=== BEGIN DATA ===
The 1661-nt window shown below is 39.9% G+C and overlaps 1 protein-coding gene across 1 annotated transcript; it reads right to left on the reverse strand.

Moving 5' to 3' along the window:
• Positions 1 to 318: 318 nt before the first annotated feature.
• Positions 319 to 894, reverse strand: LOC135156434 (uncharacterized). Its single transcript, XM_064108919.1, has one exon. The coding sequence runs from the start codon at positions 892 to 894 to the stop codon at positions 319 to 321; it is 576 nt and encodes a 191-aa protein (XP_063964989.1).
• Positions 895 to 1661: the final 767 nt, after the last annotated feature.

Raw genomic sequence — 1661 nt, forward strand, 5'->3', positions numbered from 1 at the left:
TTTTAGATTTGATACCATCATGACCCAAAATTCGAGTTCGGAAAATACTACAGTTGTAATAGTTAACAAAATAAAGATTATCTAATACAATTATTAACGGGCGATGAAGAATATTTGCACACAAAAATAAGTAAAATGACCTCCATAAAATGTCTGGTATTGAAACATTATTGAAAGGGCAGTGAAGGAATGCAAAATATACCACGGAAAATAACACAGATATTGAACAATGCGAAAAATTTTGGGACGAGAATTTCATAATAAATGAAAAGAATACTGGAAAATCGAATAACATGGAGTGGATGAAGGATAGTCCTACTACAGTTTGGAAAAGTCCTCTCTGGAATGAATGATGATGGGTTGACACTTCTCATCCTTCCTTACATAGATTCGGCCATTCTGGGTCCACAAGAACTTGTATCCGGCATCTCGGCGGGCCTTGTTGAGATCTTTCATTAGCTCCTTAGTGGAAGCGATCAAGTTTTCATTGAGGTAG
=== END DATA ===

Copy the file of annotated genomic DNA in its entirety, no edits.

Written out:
The 1661-nt window shown below is 39.9% G+C and overlaps 1 protein-coding gene across 1 annotated transcript; it reads right to left on the reverse strand.

Moving 5' to 3' along the window:
• Positions 1 to 318: 318 nt before the first annotated feature.
• Positions 319 to 894, reverse strand: LOC135156434 (uncharacterized). Its single transcript, XM_064108919.1, has one exon. The coding sequence runs from the start codon at positions 892 to 894 to the stop codon at positions 319 to 321; it is 576 nt and encodes a 191-aa protein (XP_063964989.1).
• Positions 895 to 1661: the final 767 nt, after the last annotated feature.

Raw genomic sequence — 1661 nt, forward strand, 5'->3', positions numbered from 1 at the left:
TTTTAGATTTGATACCATCATGACCCAAAATTCGAGTTCGGAAAATACTACAGTTGTAATAGTTAACAAAATAAAGATTATCTAATACAATTATTAACGGGCGATGAAGAATATTTGCACACAAAAATAAGTAAAATGACCTCCATAAAATGTCTGGTATTGAAACATTATTGAAAGGGCAGTGAAGGAATGCAAAATATACCACGGAAAATAACACAGATATTGAACAATGCGAAAAATTTTGGGACGAGAATTTCATAATAAATGAAAAGAATACTGGAAAATCGAATAACATGGAGTGGATGAAGGATAGTCCTACTACAGTTTGGAAAAGTCCTCTCTGGAATGAATGATGATGGGTTGACACTTCTCATCCTTCCTTACATAGATTCGGCCATTCTGGGTCCACAAGAACTTGTATCCGGCATCTCGGCGGGCCTTGTTGAGATCTTTCATTAGCTCCTTAGTGGAAGCGATCAAGTTTTCATTGAGGTAG